United States District Court, E.D. North Carolina, Northern Division
MEMORANDUM & RECOMMENDATION
T. Numbers, II United States Magistrate Judge.
John William Rette instituted this action in June 2017, to
challenge the denial of his application for social security
income. Rette claims that Administrative Law Judge
(“ALJ”) Catherine Harper erred in (1) failing to
find his sciatica met or equaled the criteria in the Listing
of Impairments, (2) failing to afford great weight to the
opinion of his physical therapist, (3) finding that he had a
residual functional capacity (“RFC”) to perform
medium work, (4) finding that he could perform his past work,
(5) failing to apply the correct Medical Vocational Guideline
(“Grid Rule”), 201.06, which directs a finding of
disabled, (6) failing to present a proper hypothetical
question to the Vocational Examiner (“VE”), and
(7) failing to credit fully Rette's credibility and
symptoms. Both Rette and Defendant Nancy A. Berryhill, the
Acting Commissioner of Social Security, have filed motions
seeking a judgment on the pleadings in their favor. D.E. 14,
reviewing the parties' arguments, the court has
determined that ALJ Harper reached the appropriate decision.
ALJ Harper properly concluded that the evidence does not
support a finding that Rette's impairments meet or equal
the criteria for Listing 1.04 because he does not meet all
the criteria of that Listing. Additionally, ALJ Harper
properly evaluated the medical opinion evidence and
Rette's credibility. Substantial evidence supports ALJ
Harper's finding that Rette can perform medium work. She
properly found that Rette could perform his past relevant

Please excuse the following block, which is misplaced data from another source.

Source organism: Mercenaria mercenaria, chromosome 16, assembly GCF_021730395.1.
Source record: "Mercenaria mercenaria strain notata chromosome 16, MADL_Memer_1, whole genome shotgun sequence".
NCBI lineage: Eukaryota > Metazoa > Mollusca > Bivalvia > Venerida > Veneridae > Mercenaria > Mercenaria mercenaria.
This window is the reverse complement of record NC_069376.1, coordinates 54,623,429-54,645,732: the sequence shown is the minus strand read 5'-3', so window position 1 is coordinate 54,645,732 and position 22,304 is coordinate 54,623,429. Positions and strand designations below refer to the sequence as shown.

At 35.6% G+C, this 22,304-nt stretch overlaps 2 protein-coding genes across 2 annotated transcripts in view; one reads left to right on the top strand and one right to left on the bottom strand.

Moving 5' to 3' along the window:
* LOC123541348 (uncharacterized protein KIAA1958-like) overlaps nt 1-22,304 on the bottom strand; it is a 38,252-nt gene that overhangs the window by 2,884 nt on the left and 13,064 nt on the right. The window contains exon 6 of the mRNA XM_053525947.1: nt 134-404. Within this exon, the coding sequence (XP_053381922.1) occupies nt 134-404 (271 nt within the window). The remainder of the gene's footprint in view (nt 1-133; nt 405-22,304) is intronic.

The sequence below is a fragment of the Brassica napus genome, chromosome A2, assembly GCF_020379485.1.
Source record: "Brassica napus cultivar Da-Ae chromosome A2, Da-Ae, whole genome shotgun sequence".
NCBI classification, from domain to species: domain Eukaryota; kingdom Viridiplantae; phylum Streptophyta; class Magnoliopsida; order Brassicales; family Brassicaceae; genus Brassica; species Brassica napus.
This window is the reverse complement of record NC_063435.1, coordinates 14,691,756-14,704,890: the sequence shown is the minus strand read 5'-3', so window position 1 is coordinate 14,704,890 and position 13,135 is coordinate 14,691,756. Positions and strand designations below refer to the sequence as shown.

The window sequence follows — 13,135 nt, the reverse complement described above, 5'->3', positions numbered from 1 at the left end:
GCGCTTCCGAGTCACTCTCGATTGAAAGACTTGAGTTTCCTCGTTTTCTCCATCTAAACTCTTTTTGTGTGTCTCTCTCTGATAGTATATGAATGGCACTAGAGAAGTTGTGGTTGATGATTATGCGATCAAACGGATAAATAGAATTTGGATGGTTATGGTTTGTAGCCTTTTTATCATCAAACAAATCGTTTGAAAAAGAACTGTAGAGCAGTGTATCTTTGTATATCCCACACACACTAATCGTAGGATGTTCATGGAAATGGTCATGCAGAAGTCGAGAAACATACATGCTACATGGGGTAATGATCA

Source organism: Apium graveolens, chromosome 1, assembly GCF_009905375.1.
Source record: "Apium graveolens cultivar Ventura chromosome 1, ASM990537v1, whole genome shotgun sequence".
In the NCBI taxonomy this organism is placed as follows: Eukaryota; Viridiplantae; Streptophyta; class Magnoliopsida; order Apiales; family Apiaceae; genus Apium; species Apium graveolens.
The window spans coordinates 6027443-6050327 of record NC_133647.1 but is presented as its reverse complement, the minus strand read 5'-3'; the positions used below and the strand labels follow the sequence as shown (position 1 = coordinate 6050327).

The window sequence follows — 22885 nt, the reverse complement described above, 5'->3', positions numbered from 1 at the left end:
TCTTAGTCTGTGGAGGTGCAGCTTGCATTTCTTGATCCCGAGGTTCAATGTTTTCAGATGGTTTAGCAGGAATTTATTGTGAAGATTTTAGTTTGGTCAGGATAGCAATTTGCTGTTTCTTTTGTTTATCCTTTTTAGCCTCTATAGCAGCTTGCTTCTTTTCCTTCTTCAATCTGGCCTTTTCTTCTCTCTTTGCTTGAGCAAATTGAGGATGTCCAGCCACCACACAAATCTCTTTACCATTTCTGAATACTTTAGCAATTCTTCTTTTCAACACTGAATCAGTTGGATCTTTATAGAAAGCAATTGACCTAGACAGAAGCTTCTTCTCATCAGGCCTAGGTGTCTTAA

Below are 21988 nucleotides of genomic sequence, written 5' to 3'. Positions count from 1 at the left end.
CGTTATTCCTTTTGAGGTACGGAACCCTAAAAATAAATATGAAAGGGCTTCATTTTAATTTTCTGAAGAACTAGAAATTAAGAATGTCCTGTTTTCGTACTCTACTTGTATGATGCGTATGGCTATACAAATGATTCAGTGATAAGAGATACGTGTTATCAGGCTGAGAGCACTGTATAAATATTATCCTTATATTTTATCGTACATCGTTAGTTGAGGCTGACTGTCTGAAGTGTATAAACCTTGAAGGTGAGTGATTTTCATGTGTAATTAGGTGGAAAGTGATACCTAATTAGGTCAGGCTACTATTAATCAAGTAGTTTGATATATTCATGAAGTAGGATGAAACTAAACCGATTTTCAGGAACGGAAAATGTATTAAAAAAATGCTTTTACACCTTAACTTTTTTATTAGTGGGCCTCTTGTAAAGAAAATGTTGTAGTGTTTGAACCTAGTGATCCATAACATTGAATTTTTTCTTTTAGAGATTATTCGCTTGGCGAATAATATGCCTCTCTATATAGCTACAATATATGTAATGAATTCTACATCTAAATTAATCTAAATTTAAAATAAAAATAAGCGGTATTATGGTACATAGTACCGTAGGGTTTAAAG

work. Finally, the undersigned cannot find error in ALJ
Harper's step five analysis, including her identification
of the relevant Grid Rule and her hypothetical questions to
the VE. Therefore, the undersigned magistrate judge
recommends that the court deny Rette's motion, grant the
Commissioner's motion, and affirm the Commissioner's
February 2013, Rette protectively filed an application for
disability insurance benefits, alleging a disability that
began in May 2013. After his claim was denied at the initial
level and upon reconsideration, Rette appeared before ALJ
Harper for a hearing to determine whether he was entitled to
benefits. ALJ Harper determined Rette was not entitled to
benefits because he was not disabled. Tr. at 20-27.
Harper found that Rette's lumbar spondylosis and
herniated discs were severe impairments. Tr. at 22. ALJ
Harper found that Rette's impairments, either alone or in
combination, did not meet or equal a Listing impairment. Tr.
Harper then determined that Rette had the RFC to perform a
full range of work at the medium exertional level.
Id. ALJ Harper concluded that Rette was capable of
performing his past relevant work as a company owner and
window and door installer. Tr. at 26. ALJ Harper also found,
in the alternative, that considering his age, education, work
experience, and RFC, other work existed in the national
economy that Rette could perform and that Grid Rule 203.07
directed a finding of “not disabled.” Tr. at 27.
Thus, ALJ Harper found that Rette was not disabled.
unsuccessfully seeking review by the Appeals Council, Rette
commenced this action in June 2017. D.E. 1.
Standard for Review of the Acting Commissioner's Final
social security claimant appeals a final decision of the
Commissioner, the district court's review is limited to
determining whether, based on the entire administrative
record, there is substantial evidence to support the
Commissioner's findings. 42 U.S.C. § 405(g);
Richardson v. Perales, 402 U.S. 389, 401 (1971).
Substantial evidence is defined as “evidence which a
reasoning mind would accept as sufficient to support a
particular conclusion.” Shively v. Heckler,
739 F.2d 987, 989 (4th Cir. 1984) (quoting Laws v.
Celebrezze, 368 F.2d 640, 642 (4th Cir. 1966)). The
court must affirm the Commissioner's decision if it is
supported by substantial evidence. Smith v. Chater,
99 F.3d 635, 638 (4th Cir. 1996).
Standard for Evaluating Disability
making a disability determination, the ALJ engages in a
five-step evaluation process. 20 C.F.R. § 404.1520;
see Johnson v. Barnhart, 434 F.3d 650 (4th Cir.
2005). The ALJ must consider the factors in order. At step
one, if the claimant is engaged in substantial gainful
activity, the claim is denied. At step two, the claim is
denied if the claimant does not have a severe impairment or
combination of impairments significantly limiting him or her